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Intersection expansion results in vehicular chaos

June 22, 2011

All right, I give up.

What’s the punch line?

There’s got to be one, right? I mean, this can’t be the normal way you go around highway construction.

I am referencing, obviously, the Edgewood Drive/Dual Highway intersection expansion, which apparently was designed on Bring Your Children to Work Day, when state engineers decided to sit back and see what little Chauncy could do with a mechanical pencil and a pad of drafting paper.

What do I like best about this project?

Oh, I don’t know, there are so many places I can go. I kind of dig the bike lane that runs down the middle of the highway and then just disappears like the Lost River in West Virginia.

Or maybe it’s what can only be characterized at the “Lazy S” heading toward HCC where the road wobbles drunkenly for no apparent reason.

Neighbors of the project say they have taken up setting out lawn chairs so they can amuse themselves by gazing at crews laying a swatch of pavement one day only to dig it up the next, like maybe someone lost his watch under the macadam or something.

My personal favorite is the way that they move around barrels and cones like a small boy plays with Army figures. You never know where they’ll be one day to the next, and there’s something kind of exciting about that.

If you held a vote, however, I believe the clear winner would be the two left-hand turn lanes from Robinwood onto Dual Highway that together are about wide enough for a Honda Civic.

Maybe if we all pitch in, we can buy the State of Maryland a tape measure, although it would have been a good idea to do so before they poured the concrete. This was a problem in need of an immediate solution, so contractors immediately widened the lanes to accommodate two lanes of traffic.

Oh wait, that’s what would happen in Normal Land. Here, they simply set up a row of road cones, blocking one lane off entirely.

I loved the state’s cockamamie lane-blocking excuse that went “the other side of the intersection wasn’t done yet.” They never explained what that had to do with a left onto the Dual, but no matter: It’s too much fun watching the go-kart race that develops as cars dodge and weave into each other from several crazy angles. Normally, you improve an intersection to make things safer, not crazier than Newt Gingrich’s finances, but that doesn’t hold in Washington County, I guess.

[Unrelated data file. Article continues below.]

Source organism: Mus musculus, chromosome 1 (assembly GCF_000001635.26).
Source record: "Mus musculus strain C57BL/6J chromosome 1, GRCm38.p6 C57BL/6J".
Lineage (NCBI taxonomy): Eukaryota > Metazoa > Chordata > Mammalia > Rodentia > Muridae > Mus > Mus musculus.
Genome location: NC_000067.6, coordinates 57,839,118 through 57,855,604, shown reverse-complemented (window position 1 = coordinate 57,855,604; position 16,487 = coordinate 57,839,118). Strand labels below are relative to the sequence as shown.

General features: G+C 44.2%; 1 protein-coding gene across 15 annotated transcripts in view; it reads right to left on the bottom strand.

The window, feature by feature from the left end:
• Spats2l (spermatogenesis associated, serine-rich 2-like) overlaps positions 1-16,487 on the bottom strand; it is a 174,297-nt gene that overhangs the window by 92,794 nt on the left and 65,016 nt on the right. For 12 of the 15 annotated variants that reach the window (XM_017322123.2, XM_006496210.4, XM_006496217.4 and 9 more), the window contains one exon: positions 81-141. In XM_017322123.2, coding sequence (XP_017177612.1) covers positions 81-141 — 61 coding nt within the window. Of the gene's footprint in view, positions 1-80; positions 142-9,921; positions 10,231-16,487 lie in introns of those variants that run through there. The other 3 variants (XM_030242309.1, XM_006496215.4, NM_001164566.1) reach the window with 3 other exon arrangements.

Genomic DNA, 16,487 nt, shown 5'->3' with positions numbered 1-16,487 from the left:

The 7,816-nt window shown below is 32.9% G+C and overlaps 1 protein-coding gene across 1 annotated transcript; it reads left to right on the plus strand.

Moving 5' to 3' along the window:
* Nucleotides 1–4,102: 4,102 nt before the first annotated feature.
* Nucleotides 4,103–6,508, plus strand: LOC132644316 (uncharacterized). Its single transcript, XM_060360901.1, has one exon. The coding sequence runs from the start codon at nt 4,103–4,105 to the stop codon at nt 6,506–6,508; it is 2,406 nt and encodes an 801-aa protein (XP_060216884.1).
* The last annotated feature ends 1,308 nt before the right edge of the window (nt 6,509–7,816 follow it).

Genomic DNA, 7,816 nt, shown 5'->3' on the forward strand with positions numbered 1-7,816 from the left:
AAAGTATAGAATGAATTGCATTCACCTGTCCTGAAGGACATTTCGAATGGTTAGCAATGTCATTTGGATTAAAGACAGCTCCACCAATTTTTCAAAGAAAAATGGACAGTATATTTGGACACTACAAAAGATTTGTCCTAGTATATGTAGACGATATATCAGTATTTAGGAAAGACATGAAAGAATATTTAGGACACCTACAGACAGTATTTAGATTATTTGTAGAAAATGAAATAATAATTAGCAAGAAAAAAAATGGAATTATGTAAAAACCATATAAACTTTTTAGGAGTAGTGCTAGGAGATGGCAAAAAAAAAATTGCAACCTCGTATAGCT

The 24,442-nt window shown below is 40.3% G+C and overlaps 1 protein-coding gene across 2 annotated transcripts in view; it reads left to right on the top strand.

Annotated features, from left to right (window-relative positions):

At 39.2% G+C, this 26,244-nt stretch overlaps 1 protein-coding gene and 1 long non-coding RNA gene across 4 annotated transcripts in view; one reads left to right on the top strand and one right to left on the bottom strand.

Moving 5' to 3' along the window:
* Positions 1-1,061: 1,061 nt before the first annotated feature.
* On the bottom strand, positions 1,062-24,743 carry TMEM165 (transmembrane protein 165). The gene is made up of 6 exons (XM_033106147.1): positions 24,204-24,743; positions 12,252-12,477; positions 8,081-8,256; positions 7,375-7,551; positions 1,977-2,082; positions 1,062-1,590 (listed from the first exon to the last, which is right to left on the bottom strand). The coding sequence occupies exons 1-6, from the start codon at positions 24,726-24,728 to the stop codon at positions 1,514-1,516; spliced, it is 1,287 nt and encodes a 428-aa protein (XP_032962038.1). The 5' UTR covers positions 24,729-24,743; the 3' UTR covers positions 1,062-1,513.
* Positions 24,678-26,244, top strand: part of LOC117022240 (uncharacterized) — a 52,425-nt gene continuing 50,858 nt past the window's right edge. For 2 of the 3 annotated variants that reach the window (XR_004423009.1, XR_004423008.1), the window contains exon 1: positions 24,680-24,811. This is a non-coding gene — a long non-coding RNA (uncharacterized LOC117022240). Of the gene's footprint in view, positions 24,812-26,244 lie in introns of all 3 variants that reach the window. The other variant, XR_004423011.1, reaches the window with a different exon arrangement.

Remember when we all laughed at then-Commissioner John Munson many moons ago for suggesting a Dual Highway overpass? Today, he’s looking like a genius. Of course, considering how badly they’ve botched a simple intersection, if these guys had been given a shot at an overpass, it probably would have ended up in Brazil.

So what went wrong? I have two theories. One is that we complain so much about not getting our fair share of highway construction money, the state decided to teach us a lesson. Believe me, it will be a long time before I ask for any highway improvement again. I’m afraid that I, or someone I love, will be killed.

The second theory is that Washington County has been targeted as the guinea pig for some grand social experiment. You know that new office building out there with all the blacked-out windows? Scientists are sitting up there watching our behavior when confronted with utter vehicular chaos.

I just shudder to think what will happen if the state ever decides to build us a new bridge over the Potomac.

Tim Rowland is a Herald-Mail columnist. He can be reached at 301-733-5131, ext. 6997, or by email at timr@herald-mail.com. Tune in to the Rowland Rant at www.herald-mail.com, on antpod.com or on Antietam Cable’s WCL-TV Channel 30 at 6:30 p.m. New episodes are released every Wednesday.

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